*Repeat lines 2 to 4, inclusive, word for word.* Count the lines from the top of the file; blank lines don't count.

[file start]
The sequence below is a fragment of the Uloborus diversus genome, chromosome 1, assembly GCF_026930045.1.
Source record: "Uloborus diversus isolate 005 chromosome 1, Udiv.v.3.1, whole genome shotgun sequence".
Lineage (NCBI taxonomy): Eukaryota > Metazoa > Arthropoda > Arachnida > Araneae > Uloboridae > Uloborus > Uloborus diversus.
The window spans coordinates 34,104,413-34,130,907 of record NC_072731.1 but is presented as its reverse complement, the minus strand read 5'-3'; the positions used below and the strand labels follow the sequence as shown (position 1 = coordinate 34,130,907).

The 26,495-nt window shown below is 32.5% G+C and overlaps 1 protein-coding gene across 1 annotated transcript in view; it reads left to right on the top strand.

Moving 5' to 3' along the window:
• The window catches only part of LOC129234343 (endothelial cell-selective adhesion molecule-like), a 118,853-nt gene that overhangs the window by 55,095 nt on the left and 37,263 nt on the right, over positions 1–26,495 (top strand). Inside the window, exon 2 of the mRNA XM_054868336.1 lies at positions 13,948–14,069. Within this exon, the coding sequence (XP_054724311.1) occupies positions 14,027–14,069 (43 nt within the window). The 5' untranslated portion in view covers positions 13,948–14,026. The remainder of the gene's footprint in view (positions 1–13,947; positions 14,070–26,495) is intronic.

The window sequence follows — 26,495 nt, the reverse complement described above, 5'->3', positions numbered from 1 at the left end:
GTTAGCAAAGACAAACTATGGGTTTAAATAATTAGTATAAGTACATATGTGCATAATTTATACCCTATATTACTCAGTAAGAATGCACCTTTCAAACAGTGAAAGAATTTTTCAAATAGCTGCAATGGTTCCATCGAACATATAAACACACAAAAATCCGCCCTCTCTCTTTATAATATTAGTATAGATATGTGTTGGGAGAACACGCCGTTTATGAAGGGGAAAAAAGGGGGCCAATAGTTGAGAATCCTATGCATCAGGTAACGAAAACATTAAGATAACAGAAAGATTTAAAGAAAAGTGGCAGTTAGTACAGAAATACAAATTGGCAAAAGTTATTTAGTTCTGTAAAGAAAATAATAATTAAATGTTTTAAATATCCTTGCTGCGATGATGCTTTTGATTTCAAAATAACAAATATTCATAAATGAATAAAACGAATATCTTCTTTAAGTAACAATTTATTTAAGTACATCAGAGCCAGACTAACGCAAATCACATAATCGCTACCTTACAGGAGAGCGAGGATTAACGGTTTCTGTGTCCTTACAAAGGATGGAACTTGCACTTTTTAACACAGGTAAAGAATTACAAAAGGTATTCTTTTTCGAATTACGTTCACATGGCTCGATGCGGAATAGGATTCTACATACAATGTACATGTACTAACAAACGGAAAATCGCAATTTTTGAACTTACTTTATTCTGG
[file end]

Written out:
Source record: "Uloborus diversus isolate 005 chromosome 1, Udiv.v.3.1, whole genome shotgun sequence".
Lineage (NCBI taxonomy): Eukaryota > Metazoa > Arthropoda > Arachnida > Araneae > Uloboridae > Uloborus > Uloborus diversus.
The window spans coordinates 34,104,413-34,130,907 of record NC_072731.1 but is presented as its reverse complement, the minus strand read 5'-3'; the positions used below and the strand labels follow the sequence as shown (position 1 = coordinate 34,130,907).